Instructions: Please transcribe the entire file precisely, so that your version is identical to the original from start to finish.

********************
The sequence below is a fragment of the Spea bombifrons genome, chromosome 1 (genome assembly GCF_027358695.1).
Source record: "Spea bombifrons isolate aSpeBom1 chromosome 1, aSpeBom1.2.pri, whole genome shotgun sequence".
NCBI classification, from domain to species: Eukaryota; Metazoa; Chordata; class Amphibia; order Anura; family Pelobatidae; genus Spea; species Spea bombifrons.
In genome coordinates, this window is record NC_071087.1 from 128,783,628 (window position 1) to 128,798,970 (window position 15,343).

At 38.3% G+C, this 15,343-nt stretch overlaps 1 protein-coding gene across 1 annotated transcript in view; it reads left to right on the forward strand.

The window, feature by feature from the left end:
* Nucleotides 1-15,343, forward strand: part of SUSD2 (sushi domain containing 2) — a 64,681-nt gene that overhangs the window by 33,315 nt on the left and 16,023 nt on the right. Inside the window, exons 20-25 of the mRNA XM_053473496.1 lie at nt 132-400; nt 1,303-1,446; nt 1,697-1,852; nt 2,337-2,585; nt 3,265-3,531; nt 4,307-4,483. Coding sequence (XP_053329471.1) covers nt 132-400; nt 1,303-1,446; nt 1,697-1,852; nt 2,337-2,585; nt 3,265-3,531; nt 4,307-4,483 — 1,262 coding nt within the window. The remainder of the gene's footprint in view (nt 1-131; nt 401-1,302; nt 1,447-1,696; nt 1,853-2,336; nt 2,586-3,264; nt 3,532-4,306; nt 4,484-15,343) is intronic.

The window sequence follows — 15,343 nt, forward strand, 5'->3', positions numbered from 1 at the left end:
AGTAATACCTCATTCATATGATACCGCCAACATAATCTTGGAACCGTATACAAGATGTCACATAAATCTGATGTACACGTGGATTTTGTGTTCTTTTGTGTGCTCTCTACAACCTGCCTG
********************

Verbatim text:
The sequence below is a fragment of the Spea bombifrons genome, chromosome 1 (genome assembly GCF_027358695.1).
Source record: "Spea bombifrons isolate aSpeBom1 chromosome 1, aSpeBom1.2.pri, whole genome shotgun sequence".
NCBI classification, from domain to species: Eukaryota; Metazoa; Chordata; class Amphibia; order Anura; family Pelobatidae; genus Spea; species Spea bombifrons.
In genome coordinates, this window is record NC_071087.1 from 128,783,628 (window position 1) to 128,798,970 (window position 15,343).

At 38.3% G+C, this 15,343-nt stretch overlaps 1 protein-coding gene across 1 annotated transcript in view; it reads left to right on the forward strand.

The window, feature by feature from the left end:
* Nucleotides 1-15,343, forward strand: part of SUSD2 (sushi domain containing 2) — a 64,681-nt gene that overhangs the window by 33,315 nt on the left and 16,023 nt on the right. Inside the window, exons 20-25 of the mRNA XM_053473496.1 lie at nt 132-400; nt 1,303-1,446; nt 1,697-1,852; nt 2,337-2,585; nt 3,265-3,531; nt 4,307-4,483. Coding sequence (XP_053329471.1) covers nt 132-400; nt 1,303-1,446; nt 1,697-1,852; nt 2,337-2,585; nt 3,265-3,531; nt 4,307-4,483 — 1,262 coding nt within the window. The remainder of the gene's footprint in view (nt 1-131; nt 401-1,302; nt 1,447-1,696; nt 1,853-2,336; nt 2,586-3,264; nt 3,532-4,306; nt 4,484-15,343) is intronic.

The window sequence follows — 15,343 nt, forward strand, 5'->3', positions numbered from 1 at the left end:
AGTAATACCTCATTCATATGATACCGCCAACATAATCTTGGAACCGTATACAAGATGTCACATAAATCTGATGTACACGTGGATTTTGTGTTCTTTTGTGTGCTCTCTACAACCTGCCTG